Tongue rarely inspires lust -- when it comes to food, anyway. It does, however, in the case of Legume's reuben, a sandwich that swaps brisket with cured heart and tongue.
This is the sandwich of Dagwood's fantasies. Paper-thin meats stack between toasted rye with a Thousand Island sheen. Housemade kraut layers sour on gruyere. Each bite is sublime, even as meat slides out the side and dressing oozes onto the plate.
- Hours: 11:30 a.m. to 2 p.m. lunch Monday through Friday; 5 to 9 p.m. dinner Monday through Thursday; 5 to 10 p.m. dinner Friday and Saturday. Butterjoint open until midnight.
- Basics: Legume is a soulful restaurant with terrific seasonal cuisine, compelling wine and among the city’s best classic cocktails.
- Dishes: Beef tongue salad, beignets and escarole, smoked bluefish pate, bistro steak, tenderloin, chicken under a skillet, the Butterjoint burger, pierogies and greens, strawberry rhubarb crumble.
- Prices: Lunch: soup, salads and small plates $4 to $6; bigger plates $10 to $14; sides $1 to $4; dessert $6. Dinner: nice things to share $5 to $12; small plates $9 to $10; medium plates $17 to $35; sides $4 to $6; desserts $8.
- Summary: Wheelchair-accessible, parking lot, street parking, credit cards, reservations.
It has been my favorite dish at the Oakland restaurant. I wanted to break off to a corner to finish it by myself.
A food writer and editor who lives in New York, Francis Lam, was also impressed when he tried it with me during a Pittsburgh visit last fall.
"The tongue reuben was the best I've ever had," he tweeted to his 50,000 followers. "A tender make out ... with corned beef."
Here's the hitch. It was on the lunch menu for about two weeks.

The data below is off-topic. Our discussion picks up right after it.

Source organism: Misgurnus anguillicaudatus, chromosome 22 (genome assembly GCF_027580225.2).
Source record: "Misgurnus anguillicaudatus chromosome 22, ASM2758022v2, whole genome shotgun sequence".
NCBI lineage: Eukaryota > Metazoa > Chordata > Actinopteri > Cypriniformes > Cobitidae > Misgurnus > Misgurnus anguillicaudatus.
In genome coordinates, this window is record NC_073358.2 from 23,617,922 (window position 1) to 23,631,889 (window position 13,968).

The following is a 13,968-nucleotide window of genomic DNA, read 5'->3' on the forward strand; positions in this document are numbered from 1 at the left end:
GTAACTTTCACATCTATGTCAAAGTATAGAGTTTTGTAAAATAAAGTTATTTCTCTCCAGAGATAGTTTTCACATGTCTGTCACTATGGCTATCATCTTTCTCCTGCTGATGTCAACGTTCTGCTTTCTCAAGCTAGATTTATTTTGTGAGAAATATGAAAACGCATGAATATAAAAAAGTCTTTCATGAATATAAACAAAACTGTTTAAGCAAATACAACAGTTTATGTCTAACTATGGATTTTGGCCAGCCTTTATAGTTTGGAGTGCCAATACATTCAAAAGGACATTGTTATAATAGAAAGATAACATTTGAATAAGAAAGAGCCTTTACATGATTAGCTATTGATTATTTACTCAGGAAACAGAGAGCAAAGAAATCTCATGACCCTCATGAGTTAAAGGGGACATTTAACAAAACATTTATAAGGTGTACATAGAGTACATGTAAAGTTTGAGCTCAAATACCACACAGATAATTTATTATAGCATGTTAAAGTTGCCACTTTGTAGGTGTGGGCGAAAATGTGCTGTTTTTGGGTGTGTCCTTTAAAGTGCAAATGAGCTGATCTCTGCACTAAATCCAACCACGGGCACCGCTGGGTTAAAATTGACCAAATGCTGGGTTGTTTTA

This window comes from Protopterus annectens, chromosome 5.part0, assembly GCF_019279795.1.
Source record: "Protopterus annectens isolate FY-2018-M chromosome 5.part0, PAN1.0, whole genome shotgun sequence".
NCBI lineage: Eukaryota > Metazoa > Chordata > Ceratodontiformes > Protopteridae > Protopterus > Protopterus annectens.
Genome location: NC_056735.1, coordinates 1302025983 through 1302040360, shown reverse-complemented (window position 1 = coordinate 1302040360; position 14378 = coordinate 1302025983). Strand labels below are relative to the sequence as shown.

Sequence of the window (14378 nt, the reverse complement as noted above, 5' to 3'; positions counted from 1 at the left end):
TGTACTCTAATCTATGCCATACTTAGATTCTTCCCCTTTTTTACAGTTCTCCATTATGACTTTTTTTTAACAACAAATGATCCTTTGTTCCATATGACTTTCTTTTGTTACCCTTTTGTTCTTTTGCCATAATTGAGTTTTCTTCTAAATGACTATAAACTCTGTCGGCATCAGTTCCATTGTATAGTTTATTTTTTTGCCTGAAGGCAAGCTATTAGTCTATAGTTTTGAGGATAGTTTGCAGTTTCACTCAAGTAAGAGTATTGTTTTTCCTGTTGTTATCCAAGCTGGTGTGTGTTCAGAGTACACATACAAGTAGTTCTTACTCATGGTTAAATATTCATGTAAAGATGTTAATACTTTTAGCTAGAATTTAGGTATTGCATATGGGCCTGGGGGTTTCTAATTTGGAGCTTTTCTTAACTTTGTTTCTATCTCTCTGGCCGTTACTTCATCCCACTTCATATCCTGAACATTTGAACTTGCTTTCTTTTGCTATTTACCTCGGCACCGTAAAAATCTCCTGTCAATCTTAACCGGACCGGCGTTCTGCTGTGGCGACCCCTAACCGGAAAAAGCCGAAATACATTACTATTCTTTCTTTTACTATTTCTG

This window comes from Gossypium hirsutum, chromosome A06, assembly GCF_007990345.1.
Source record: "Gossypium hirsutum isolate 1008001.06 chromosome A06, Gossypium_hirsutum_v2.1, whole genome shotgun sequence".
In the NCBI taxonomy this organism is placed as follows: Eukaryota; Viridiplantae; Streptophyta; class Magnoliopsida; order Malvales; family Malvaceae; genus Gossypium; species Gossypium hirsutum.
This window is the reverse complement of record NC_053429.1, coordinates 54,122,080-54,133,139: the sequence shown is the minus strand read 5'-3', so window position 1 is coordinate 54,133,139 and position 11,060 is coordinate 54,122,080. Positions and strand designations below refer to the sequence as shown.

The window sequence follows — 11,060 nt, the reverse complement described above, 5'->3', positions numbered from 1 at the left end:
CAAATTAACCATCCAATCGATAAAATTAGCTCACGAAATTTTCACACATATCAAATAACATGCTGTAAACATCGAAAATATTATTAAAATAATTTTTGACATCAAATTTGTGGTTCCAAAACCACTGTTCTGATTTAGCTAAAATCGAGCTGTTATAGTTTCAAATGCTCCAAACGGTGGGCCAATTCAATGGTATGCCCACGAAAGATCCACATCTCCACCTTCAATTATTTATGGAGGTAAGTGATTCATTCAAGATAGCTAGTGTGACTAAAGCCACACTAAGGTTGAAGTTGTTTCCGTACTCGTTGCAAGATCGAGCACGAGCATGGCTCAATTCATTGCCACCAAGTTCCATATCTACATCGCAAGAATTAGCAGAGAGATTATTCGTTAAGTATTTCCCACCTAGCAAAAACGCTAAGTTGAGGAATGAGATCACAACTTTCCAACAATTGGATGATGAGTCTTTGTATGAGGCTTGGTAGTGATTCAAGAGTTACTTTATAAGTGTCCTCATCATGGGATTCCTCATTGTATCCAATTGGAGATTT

This seemed insane until the chef told me why.
"It's a lot of work for a sandwich people have been afraid to order," Trevett Hooper said.
Just about every city has a charming neighborhood restaurant that cooks dishes both familiar and obscure. It caters to first-timers and regulars, picky-eaters and jaded diners.
Legume is this kind of place.
The restaurant, which started in Regent Square and moved to Oakland three years ago, has continued to evolve. Butterjoint in the front bar was christened in November 2012, while lunch debuted earlier this year, along with a dining room makeover from white tablecloths to wood-slab tables.
Unlike concept-driven restaurants inspired by an owner's visit to San Sebastian and a weeklong dining tour of New York, Legume is a marriage of competence and sincerity.
Curiosity can fuel the kitchen, which leads to creations such as the heart and tongue reuben.
The great thing is that these dishes exist. The disappointment is they can be as esoteric as elderflower and gone as quick as the arrival.
I was reminded of this during my visit to Legume last week, when pickled beef tongue made an appearance on the menu with puntarelle, a salad of young chicory ($10). My heart leapt.
I met friends for dinner at that golden hour before sunset when the light through the window was just so. The dining room buzzed with anticipation. A bottle of Cava seemed appropriate. Pittsburgh summer had arrived.
That salad delivered some of that earthy savoriness I've been missing, topped with a poached egg with glossy yolk that coated the greens like a second-dressing.
Other dishes please with a straightforward approach. Pillowy beignets and pickled turnips ($10) rested like buoys across grilled escarole. Smoked bluefish pate ($8) paid homage to a South Florida staple, served in a mound seasoned with lemon, parsley and onion.